Yeah. Yeah. So we are totally out of time. Thank you uh Dana for, for being so flexible. I wanna ask you one more thing before you take off. Is this a direction that makes sense for young people coming in to the workforce, in terms of gaining project management skills, whether or not they're gonna put that on their business card? I know you've, you've talked about and written about this topic before so I'm interested to get your kinda summary around project management skills for folks that are young and entering the workforce or working their way up. Where do you come down on that?

Dana Brownlee

I absolutely think their project management skills are so critical. In fact, I've even spoken with my graduate school a few times about trying to build some sort of project management curriculum into their, their NBA programme because I feel like it's missing! What I starkly remember, as a new Strategy Consultant with IBM, is they put me on these projects and they were high profile and a, a, a lot of money is involved, and when I think about the curriculum, I mean the NBA curriculum was amazing, but so much of what I needed, the skill set that I needed, really came back to project management! It wasn't Porter's Five Forces or the 7S model or, you know, any of that stuff that I felt that they were kinda infusing in us, it was the fundamentals of managing a project. And actually, you know, one of the topics that I talk about when I teach a, a class about managing millennials and working in a multi-generational workplace, and actually I have a little flyer that I'm showing you [LAUGHS] right now, that says, you know, 'Dana's top ten tips for early career professionals.' And tip number four is there are just certain skills that you may not have learned but you absolutely need to be successful. Tip number four, learn how to manage a project! Learn how to lead a meeting, really well! You probably didn't have formal training on that but, guess what, that's at least half of what you're going to do day-in and day-out in a corporate environment! So project management is not just for the construction industry, it's for everyone! My husband is a physician and I work in healthcare quite a lot and almost everyone I bump into says, "Oh, well we need that!" You know well [INTERRUPTION] everyone does. So unfortunately, it tends not to show up in a lot of academic curriculums, but in terms of real work-life success or success in the workplace, project management skills are absolutely critical.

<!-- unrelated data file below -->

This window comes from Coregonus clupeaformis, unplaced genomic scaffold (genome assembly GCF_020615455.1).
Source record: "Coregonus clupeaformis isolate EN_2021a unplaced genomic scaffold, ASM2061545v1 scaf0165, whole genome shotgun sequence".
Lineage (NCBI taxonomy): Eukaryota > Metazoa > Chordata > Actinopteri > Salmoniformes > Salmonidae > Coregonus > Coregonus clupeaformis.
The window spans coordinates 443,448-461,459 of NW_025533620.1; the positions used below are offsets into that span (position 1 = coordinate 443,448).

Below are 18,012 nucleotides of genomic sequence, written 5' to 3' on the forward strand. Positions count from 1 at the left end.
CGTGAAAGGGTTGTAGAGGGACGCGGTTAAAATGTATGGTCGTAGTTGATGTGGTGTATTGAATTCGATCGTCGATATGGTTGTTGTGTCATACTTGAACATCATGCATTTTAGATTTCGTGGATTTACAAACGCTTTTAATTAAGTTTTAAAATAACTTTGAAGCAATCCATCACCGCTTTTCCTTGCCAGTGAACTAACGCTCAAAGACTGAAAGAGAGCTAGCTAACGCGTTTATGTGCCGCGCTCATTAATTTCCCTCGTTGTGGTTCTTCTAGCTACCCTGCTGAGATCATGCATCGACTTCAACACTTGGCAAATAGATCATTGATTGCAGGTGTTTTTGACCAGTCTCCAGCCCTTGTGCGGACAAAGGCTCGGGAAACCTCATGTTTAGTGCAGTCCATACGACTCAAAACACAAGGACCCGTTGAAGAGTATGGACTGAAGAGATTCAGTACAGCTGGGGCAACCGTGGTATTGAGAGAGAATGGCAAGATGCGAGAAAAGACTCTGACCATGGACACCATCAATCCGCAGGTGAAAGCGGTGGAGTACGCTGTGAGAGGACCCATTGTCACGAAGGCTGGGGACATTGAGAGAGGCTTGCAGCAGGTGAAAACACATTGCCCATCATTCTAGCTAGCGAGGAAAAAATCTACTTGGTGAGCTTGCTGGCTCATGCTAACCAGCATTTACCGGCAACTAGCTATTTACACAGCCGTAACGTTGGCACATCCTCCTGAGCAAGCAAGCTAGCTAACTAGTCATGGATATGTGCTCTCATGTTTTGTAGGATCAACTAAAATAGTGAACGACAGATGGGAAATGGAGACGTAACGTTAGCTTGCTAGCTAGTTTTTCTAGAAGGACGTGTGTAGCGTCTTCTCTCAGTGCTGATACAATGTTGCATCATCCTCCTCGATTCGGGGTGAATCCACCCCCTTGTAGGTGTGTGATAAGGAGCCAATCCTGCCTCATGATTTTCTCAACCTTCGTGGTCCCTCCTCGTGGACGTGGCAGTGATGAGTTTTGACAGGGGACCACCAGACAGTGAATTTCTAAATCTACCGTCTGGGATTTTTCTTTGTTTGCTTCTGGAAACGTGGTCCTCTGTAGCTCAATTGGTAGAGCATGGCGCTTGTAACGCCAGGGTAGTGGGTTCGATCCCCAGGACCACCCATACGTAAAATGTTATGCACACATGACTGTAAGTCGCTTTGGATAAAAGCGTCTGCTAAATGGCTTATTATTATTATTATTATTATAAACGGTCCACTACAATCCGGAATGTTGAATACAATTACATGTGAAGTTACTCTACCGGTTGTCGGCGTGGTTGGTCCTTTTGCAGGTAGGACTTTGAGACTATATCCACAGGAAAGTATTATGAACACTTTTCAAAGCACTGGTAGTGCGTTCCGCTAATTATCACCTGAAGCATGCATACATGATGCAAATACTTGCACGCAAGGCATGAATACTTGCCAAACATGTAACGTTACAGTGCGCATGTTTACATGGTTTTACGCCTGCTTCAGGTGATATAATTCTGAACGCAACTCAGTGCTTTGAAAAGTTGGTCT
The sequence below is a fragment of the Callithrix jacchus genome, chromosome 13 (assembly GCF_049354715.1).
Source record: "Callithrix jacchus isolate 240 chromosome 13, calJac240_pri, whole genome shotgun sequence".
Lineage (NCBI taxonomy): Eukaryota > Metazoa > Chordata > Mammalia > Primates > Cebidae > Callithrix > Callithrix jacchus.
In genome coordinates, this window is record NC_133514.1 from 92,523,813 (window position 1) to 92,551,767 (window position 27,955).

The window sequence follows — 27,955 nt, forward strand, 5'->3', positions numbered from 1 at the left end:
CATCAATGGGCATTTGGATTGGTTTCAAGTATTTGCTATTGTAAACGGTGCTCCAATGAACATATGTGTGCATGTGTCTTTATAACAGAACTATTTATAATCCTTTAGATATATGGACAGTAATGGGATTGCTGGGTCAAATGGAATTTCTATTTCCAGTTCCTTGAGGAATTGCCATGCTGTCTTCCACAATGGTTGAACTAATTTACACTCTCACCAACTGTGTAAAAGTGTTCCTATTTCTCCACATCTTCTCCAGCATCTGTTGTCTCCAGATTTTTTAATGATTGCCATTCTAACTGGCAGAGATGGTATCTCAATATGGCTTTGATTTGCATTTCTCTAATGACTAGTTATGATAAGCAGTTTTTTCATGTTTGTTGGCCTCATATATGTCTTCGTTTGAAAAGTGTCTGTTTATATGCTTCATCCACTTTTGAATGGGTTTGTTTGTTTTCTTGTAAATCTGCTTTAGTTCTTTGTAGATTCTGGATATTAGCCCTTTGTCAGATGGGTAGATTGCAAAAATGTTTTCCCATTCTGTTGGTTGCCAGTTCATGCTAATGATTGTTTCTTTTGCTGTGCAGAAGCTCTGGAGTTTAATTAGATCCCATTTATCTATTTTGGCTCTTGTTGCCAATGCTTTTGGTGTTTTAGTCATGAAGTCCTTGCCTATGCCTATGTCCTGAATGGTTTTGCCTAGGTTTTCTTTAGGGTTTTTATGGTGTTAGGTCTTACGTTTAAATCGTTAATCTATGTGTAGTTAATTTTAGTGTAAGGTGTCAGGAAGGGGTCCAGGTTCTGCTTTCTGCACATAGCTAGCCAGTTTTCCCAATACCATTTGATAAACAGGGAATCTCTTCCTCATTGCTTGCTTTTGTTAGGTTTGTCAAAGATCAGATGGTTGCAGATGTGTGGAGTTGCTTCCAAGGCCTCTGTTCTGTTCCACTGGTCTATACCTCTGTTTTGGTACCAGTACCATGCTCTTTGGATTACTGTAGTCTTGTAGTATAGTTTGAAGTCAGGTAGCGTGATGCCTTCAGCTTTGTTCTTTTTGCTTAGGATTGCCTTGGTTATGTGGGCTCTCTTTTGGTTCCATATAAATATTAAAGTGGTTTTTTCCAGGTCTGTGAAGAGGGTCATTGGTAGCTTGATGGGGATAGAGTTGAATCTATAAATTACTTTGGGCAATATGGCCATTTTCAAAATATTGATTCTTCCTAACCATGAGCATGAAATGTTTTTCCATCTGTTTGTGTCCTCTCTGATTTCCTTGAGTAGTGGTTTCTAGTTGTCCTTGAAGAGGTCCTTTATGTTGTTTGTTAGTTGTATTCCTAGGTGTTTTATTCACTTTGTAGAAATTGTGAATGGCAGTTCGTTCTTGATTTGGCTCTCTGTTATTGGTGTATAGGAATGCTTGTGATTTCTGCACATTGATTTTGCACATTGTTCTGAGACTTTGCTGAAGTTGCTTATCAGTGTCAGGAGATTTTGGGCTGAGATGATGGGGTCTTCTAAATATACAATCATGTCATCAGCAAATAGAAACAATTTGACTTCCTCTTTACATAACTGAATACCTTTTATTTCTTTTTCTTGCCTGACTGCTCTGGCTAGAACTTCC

Stephen W. Maye

Fantastic. And with that, Dana Brownlee gets the last word. Dana, it's been a pleasure!

Dana Brownlee

Thank you so much!

Stephen W. Maye

I could do this, I could do this all day! Thanks for being here!

Dana Brownlee

Thank you. It's been great.

Stephen W. Maye

I look forward to next time.

Dana Brownlee

Thanks. Bye-bye. [MUSIC]

Stephen W. Maye